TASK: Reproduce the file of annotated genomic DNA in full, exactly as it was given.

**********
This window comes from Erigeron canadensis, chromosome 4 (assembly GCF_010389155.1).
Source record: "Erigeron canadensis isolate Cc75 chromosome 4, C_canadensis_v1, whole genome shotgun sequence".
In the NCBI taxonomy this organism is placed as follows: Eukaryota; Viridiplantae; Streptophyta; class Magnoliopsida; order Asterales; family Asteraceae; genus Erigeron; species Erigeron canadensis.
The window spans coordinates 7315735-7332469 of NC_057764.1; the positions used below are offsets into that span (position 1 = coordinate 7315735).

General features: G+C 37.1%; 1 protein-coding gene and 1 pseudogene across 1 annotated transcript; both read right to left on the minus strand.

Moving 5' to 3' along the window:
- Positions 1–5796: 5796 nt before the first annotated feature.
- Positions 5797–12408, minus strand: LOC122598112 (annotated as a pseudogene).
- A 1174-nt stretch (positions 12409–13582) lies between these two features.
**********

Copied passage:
This window comes from Erigeron canadensis, chromosome 4 (assembly GCF_010389155.1).
Source record: "Erigeron canadensis isolate Cc75 chromosome 4, C_canadensis_v1, whole genome shotgun sequence".
In the NCBI taxonomy this organism is placed as follows: Eukaryota; Viridiplantae; Streptophyta; class Magnoliopsida; order Asterales; family Asteraceae; genus Erigeron; species Erigeron canadensis.
The window spans coordinates 7315735-7332469 of NC_057764.1; the positions used below are offsets into that span (position 1 = coordinate 7315735).

General features: G+C 37.1%; 1 protein-coding gene and 1 pseudogene across 1 annotated transcript; both read right to left on the minus strand.

Moving 5' to 3' along the window:
- Positions 1–5796: 5796 nt before the first annotated feature.
- Positions 5797–12408, minus strand: LOC122598112 (annotated as a pseudogene).
- A 1174-nt stretch (positions 12409–13582) lies between these two features.